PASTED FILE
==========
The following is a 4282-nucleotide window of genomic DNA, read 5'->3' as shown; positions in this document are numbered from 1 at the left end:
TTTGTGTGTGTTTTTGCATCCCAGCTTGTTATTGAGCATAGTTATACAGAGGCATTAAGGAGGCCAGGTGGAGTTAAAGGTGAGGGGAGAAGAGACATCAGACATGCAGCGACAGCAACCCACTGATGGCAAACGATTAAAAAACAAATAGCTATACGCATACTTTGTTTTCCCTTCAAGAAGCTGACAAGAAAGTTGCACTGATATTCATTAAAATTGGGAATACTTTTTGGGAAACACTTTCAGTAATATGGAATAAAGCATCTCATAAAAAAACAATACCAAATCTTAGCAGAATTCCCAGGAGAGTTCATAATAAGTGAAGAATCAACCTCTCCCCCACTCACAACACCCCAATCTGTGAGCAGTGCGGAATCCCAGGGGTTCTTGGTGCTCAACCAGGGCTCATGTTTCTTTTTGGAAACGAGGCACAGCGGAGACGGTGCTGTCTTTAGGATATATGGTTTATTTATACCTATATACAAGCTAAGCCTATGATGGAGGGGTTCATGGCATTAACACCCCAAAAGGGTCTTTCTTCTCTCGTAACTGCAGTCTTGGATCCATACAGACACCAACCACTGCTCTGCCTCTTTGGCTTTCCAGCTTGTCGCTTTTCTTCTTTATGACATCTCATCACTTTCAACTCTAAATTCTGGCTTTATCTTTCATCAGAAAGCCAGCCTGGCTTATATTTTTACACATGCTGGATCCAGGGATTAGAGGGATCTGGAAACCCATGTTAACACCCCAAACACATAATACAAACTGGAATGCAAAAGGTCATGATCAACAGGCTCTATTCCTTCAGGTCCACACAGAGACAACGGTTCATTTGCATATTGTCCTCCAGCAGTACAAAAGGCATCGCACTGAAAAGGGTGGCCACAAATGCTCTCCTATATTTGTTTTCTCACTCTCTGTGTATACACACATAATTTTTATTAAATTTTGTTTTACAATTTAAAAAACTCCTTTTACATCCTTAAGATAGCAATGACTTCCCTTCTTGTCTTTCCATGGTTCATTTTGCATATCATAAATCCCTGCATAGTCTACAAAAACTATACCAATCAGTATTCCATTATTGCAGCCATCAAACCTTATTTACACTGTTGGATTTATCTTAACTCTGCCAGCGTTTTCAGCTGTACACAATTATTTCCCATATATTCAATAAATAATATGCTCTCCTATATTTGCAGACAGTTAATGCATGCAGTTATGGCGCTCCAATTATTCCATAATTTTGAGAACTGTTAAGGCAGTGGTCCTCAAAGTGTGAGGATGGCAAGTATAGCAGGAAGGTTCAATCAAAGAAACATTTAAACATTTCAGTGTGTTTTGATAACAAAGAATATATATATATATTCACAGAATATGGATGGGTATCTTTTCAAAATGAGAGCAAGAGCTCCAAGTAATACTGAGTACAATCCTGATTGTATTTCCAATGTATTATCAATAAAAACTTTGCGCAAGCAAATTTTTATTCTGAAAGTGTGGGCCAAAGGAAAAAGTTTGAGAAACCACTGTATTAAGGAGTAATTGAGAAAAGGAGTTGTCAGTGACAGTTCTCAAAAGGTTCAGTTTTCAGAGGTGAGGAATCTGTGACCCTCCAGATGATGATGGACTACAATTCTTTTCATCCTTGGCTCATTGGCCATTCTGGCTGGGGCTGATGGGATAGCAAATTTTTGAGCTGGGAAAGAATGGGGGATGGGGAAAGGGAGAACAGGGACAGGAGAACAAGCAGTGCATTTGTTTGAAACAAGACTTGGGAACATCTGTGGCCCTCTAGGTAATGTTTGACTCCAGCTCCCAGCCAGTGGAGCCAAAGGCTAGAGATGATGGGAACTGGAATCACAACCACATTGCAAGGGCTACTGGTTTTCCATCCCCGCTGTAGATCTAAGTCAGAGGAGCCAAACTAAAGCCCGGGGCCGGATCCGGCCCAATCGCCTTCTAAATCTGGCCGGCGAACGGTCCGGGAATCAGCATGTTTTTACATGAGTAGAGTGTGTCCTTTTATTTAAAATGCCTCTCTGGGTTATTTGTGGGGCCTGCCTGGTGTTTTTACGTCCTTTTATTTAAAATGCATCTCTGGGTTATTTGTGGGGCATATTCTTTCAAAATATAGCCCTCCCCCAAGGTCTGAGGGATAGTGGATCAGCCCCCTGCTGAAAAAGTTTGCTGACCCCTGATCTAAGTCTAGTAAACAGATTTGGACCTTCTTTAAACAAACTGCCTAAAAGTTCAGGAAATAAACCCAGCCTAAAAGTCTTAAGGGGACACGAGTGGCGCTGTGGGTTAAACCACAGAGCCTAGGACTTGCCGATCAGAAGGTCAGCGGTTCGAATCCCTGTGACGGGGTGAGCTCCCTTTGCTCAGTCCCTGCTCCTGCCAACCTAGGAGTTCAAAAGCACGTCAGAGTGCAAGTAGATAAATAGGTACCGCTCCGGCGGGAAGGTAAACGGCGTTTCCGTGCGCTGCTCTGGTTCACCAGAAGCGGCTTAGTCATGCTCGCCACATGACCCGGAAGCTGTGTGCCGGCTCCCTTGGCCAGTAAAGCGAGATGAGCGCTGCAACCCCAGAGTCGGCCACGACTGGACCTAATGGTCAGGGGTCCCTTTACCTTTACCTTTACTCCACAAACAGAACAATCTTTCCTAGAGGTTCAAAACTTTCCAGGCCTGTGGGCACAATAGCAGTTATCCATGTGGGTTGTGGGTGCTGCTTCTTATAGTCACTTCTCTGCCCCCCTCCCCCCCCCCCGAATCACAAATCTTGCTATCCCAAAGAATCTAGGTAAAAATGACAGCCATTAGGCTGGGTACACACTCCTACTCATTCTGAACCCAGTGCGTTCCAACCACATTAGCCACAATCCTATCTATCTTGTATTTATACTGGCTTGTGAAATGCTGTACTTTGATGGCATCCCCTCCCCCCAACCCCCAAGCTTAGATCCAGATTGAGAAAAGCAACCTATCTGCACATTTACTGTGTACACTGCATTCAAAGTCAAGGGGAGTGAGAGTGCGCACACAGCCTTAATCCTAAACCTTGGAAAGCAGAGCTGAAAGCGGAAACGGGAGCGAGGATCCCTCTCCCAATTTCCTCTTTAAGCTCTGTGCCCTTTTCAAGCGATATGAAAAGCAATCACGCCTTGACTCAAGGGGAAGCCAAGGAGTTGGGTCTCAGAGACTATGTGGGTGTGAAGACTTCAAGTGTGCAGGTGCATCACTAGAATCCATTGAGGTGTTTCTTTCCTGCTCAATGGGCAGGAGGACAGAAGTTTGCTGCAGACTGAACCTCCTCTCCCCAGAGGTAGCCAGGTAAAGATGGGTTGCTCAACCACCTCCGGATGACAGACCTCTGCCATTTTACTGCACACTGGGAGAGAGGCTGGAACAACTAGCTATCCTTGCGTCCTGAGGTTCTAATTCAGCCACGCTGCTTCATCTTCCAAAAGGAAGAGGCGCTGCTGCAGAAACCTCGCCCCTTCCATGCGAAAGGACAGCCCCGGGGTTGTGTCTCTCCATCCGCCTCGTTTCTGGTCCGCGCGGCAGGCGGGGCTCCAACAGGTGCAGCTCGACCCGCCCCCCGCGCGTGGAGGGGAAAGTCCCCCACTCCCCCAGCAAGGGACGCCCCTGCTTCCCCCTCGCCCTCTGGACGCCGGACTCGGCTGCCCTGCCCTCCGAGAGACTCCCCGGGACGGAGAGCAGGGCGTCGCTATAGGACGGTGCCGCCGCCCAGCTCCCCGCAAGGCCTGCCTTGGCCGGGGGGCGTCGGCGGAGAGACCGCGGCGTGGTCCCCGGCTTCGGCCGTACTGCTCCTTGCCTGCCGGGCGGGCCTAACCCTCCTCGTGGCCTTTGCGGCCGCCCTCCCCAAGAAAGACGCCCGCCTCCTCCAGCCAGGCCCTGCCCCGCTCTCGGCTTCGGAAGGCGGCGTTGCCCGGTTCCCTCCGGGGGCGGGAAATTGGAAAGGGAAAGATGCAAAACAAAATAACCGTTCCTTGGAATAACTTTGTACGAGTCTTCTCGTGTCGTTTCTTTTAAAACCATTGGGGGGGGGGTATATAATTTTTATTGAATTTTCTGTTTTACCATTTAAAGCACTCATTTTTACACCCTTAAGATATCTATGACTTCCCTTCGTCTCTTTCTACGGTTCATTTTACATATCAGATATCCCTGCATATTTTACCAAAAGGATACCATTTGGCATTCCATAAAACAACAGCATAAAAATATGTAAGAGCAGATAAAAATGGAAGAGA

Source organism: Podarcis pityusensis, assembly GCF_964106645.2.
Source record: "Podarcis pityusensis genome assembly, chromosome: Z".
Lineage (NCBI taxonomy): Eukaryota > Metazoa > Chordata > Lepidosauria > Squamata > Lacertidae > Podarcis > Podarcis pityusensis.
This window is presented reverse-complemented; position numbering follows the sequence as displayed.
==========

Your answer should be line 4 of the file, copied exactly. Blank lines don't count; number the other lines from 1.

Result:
Source record: "Podarcis pityusensis genome assembly, chromosome: Z".